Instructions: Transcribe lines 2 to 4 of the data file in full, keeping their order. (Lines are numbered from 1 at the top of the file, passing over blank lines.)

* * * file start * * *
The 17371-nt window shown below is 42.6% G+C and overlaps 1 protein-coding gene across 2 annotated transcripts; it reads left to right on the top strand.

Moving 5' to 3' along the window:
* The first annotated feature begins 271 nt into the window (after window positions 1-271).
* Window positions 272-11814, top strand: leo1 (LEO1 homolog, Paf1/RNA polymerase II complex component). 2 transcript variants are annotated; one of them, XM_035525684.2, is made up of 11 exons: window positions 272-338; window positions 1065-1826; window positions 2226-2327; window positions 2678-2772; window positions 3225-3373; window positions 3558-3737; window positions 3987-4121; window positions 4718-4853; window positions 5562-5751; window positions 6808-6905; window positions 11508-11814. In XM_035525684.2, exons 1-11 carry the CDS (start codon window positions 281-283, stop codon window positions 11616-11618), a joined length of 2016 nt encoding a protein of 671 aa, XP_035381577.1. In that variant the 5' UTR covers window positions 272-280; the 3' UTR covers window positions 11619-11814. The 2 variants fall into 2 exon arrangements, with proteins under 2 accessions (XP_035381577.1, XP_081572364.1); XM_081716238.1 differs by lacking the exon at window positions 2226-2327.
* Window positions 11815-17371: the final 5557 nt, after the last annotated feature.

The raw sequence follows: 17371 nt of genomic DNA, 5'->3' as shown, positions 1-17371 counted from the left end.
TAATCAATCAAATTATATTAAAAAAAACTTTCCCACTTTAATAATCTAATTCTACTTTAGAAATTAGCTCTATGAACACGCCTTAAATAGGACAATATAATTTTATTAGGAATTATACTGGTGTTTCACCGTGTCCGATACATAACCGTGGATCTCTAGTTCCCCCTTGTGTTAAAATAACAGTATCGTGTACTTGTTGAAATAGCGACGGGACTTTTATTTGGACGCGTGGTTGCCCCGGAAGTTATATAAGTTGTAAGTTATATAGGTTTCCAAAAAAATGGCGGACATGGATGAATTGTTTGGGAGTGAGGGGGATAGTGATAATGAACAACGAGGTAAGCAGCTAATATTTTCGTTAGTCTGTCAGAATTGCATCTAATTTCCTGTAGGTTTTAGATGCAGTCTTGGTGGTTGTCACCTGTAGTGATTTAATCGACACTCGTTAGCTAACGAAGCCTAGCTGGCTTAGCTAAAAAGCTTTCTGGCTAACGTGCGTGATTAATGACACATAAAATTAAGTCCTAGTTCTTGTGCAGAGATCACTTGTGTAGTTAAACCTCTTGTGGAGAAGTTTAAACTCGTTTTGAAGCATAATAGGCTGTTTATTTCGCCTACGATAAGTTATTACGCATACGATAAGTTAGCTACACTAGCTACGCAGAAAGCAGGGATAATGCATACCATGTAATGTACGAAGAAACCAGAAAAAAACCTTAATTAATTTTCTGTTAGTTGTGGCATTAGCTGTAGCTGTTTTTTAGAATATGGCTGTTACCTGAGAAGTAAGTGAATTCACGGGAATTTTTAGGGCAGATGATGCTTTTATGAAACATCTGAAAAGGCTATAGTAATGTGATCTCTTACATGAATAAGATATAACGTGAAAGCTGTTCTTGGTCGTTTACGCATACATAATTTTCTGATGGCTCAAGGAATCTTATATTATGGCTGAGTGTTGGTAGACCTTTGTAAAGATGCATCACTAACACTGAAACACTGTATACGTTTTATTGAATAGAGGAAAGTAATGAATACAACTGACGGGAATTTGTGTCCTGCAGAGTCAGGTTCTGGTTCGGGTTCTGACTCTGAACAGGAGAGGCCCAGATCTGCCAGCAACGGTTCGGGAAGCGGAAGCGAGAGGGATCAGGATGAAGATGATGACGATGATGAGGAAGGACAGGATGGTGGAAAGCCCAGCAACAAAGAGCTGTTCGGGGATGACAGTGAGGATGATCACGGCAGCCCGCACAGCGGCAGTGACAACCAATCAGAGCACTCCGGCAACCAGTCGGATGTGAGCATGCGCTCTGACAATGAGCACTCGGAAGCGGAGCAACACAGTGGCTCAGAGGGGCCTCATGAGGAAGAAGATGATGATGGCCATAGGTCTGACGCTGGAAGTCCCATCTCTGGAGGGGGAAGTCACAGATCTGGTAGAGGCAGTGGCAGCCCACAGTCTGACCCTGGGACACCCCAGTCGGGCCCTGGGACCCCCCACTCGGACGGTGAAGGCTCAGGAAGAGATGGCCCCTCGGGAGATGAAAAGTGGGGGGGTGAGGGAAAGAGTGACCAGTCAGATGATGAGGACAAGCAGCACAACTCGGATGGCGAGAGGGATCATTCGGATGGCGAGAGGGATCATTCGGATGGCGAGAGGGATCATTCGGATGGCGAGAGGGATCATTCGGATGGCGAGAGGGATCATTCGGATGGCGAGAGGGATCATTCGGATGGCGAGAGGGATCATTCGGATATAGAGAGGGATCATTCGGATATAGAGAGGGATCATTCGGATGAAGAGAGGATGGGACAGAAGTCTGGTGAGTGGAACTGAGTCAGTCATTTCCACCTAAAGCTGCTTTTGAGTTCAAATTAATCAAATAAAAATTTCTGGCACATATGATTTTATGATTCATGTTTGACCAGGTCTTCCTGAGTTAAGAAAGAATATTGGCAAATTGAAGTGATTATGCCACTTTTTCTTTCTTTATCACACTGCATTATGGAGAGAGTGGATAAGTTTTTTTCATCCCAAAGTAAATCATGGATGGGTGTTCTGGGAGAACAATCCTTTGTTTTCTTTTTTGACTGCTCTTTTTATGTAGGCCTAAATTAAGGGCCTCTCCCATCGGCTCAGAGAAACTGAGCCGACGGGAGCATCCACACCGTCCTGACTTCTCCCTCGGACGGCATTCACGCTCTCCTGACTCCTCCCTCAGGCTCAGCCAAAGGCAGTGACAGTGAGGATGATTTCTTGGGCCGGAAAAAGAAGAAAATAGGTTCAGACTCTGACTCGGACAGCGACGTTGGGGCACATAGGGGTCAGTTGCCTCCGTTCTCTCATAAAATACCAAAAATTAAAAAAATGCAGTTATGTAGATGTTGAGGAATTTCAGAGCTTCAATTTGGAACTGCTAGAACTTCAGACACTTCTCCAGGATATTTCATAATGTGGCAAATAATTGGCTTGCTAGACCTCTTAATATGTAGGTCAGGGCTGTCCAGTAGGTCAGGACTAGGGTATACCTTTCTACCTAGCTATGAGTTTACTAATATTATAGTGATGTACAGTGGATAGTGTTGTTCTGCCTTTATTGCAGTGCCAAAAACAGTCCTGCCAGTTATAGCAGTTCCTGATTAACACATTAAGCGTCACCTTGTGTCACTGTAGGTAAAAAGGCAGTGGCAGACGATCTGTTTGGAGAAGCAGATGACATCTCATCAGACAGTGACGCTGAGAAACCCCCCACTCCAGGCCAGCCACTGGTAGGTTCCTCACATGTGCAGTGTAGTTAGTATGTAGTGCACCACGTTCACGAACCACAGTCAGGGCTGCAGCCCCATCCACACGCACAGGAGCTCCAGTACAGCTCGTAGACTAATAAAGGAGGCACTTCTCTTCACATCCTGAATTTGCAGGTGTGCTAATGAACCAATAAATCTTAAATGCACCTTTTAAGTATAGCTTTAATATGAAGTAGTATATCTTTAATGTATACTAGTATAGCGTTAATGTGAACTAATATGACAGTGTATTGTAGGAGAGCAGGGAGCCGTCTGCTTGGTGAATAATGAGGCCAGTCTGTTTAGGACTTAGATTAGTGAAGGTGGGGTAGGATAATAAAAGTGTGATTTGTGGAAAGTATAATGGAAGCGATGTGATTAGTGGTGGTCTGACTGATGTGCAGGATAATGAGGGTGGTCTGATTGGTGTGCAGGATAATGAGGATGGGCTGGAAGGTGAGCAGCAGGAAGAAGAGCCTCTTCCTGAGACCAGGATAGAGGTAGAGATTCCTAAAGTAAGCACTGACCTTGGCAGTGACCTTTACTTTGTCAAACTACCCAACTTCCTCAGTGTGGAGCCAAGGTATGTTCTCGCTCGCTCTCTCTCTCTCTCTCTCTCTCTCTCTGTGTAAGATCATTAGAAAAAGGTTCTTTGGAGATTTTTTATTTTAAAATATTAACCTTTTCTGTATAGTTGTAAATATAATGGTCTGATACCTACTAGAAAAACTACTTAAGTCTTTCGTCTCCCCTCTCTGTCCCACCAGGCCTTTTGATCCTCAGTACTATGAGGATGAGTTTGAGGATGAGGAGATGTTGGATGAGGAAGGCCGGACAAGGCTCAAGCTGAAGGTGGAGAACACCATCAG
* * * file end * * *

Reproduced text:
Moving 5' to 3' along the window:
* The first annotated feature begins 271 nt into the window (after window positions 1-271).
* Window positions 272-11814, top strand: leo1 (LEO1 homolog, Paf1/RNA polymerase II complex component). 2 transcript variants are annotated; one of them, XM_035525684.2, is made up of 11 exons: window positions 272-338; window positions 1065-1826; window positions 2226-2327; window positions 2678-2772; window positions 3225-3373; window positions 3558-3737; window positions 3987-4121; window positions 4718-4853; window positions 5562-5751; window positions 6808-6905; window positions 11508-11814. In XM_035525684.2, exons 1-11 carry the CDS (start codon window positions 281-283, stop codon window positions 11616-11618), a joined length of 2016 nt encoding a protein of 671 aa, XP_035381577.1. In that variant the 5' UTR covers window positions 272-280; the 3' UTR covers window positions 11619-11814. The 2 variants fall into 2 exon arrangements, with proteins under 2 accessions (XP_035381577.1, XP_081572364.1); XM_081716238.1 differs by lacking the exon at window positions 2226-2327.